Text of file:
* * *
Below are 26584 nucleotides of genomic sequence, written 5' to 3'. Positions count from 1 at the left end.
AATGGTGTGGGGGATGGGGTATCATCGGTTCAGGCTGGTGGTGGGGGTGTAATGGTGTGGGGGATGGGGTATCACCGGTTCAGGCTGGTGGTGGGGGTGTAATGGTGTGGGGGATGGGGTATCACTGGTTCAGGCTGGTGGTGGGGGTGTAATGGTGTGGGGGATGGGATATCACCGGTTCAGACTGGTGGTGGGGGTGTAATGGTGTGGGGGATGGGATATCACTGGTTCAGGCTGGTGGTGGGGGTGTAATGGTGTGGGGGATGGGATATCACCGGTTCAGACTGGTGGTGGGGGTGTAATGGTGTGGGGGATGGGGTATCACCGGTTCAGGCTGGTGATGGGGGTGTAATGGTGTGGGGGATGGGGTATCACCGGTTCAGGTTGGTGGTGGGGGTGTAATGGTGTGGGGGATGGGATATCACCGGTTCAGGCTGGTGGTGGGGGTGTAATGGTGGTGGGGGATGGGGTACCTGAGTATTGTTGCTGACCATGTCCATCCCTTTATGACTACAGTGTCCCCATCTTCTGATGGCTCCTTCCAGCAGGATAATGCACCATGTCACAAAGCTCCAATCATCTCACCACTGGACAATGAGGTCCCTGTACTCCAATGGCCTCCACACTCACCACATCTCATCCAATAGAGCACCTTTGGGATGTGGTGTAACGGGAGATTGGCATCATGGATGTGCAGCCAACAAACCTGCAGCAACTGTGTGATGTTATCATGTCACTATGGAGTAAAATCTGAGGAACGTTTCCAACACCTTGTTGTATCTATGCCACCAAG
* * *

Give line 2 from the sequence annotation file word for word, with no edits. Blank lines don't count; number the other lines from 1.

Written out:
AATGGTGTGGGGGATGGGGTATCATCGGTTCAGGCTGGTGGTGGGGGTGTAATGGTGTGGGGGATGGGGTATCACCGGTTCAGGCTGGTGGTGGGGGTGTAATGGTGTGGGGGATGGGGTATCACTGGTTCAGGCTGGTGGTGGGGGTGTAATGGTGTGGGGGATGGGATATCACCGGTTCAGACTGGTGGTGGGGGTGTAATGGTGTGGGGGATGGGATATCACTGGTTCAGGCTGGTGGTGGGGGTGTAATGGTGTGGGGGATGGGATATCACCGGTTCAGACTGGTGGTGGGGGTGTAATGGTGTGGGGGATGGGGTATCACCGGTTCAGGCTGGTGATGGGGGTGTAATGGTGTGGGGGATGGGGTATCACCGGTTCAGGTTGGTGGTGGGGGTGTAATGGTGTGGGGGATGGGATATCACCGGTTCAGGCTGGTGGTGGGGGTGTAATGGTGGTGGGGGATGGGGTACCTGAGTATTGTTGCTGACCATGTCCATCCCTTTATGACTACAGTGTCCCCATCTTCTGATGGCTCCTTCCAGCAGGATAATGCACCATGTCACAAAGCTCCAATCATCTCACCACTGGACAATGAGGTCCCTGTACTCCAATGGCCTCCACACTCACCACATCTCATCCAATAGAGCACCTTTGGGATGTGGTGTAACGGGAGATTGGCATCATGGATGTGCAGCCAACAAACCTGCAGCAACTGTGTGATGTTATCATGTCACTATGGAGTAAAATCTGAGGAACGTTTCCAACACCTTGTTGTATCTATGCCACCAAG